A new study published in the Marine Pollution Bulletin has found that octopuses are increasingly interacting with plastic and other waste materials in the water. While they have been spotted interacting with different types of litter before, there has been no study to authenticate it. The study led by researchers from Brazil and Italy is the first comprehensive observation of how the octopus interacts with this litter.
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Before the study, images of octopuses hiding inside bottles or ferrying around discarded coconut shells circulated online. Such photos illustrate how waste that enters the ocean affects animals. Inspired by such images, the researchers behind the study wanted to learn more.
For the study, the researchers collected over 261 images of octopus interactions within littered environments. Taken by divers, the images were collected from all over the world. These images helped researchers determine what exactly the octopuses do with the waste.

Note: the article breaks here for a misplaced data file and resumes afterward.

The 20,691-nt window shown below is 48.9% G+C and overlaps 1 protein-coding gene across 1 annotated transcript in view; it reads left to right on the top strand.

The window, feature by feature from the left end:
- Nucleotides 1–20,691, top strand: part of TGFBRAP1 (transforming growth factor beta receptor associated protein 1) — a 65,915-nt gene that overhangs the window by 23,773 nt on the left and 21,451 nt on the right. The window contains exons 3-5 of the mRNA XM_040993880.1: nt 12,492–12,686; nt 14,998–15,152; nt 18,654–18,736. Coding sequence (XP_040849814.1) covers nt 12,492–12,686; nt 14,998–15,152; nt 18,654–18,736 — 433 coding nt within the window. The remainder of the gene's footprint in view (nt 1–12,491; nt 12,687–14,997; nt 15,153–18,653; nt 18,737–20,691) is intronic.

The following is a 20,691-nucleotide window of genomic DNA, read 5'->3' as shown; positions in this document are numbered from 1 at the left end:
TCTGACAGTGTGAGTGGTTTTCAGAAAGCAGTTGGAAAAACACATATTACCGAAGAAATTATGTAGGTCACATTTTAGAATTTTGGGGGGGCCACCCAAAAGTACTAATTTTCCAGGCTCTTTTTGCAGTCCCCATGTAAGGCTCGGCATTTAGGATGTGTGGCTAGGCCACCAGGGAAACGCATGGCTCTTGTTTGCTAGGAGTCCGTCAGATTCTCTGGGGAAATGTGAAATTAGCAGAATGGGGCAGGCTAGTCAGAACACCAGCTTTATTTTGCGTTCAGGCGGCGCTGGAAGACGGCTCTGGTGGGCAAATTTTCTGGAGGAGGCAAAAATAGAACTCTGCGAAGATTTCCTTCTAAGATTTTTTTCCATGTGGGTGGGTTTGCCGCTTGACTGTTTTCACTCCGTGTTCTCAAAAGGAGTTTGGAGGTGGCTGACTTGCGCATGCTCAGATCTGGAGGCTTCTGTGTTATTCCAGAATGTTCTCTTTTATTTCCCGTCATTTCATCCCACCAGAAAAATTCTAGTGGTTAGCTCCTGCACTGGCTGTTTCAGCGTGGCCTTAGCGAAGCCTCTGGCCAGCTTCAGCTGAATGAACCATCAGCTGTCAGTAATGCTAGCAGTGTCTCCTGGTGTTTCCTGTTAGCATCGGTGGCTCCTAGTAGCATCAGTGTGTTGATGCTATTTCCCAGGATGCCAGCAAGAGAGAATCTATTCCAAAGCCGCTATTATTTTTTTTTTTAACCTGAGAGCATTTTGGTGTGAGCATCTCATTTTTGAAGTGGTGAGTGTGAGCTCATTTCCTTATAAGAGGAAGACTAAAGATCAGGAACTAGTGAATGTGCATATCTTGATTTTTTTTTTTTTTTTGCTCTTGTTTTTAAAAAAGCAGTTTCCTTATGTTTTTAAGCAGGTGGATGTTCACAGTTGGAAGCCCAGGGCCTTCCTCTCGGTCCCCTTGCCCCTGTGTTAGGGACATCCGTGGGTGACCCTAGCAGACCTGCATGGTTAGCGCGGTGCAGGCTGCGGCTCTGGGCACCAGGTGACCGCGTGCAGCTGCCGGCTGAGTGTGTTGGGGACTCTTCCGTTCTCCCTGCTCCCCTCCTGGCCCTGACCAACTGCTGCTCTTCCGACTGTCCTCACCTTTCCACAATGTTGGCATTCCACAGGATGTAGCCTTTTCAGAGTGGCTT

Maira Proietti, one of the researchers from the Federal University of Rio Grande in Brazil, says that the interactions show the impact of litter on marine life. “The deep-sea records were extremely interesting, because even at great depths these animals are interacting with the litter,” said Proietti.
Researchers observed octopuses using trash as shelter and camouflage. Some octopuses were even seen hiding inside bottles. The researchers also noted that some octopuses repurposed objects such as plastic caps and lids.
The octopus is one of the smartest animals in the world, with the ability to find solutions even in the most complex situation. However, the researchers say these observations indicate trouble for the ecosystem. For instance, the creatures could be camouflaging in waste due to a lack of seashells.
Proietti stressed that “it is not a good thing to think that the animals may be using litter as shelter because the seashells are gone.”
Further, the actions taken by the octopuses could be dangerous to their health. For instance, they could get bruised by a glass bottle or exposed to harmful chemicals. One of the animals was even seen hiding in a dumped car battery.
Lead image via Pixabay
Body image via Freitas, et al.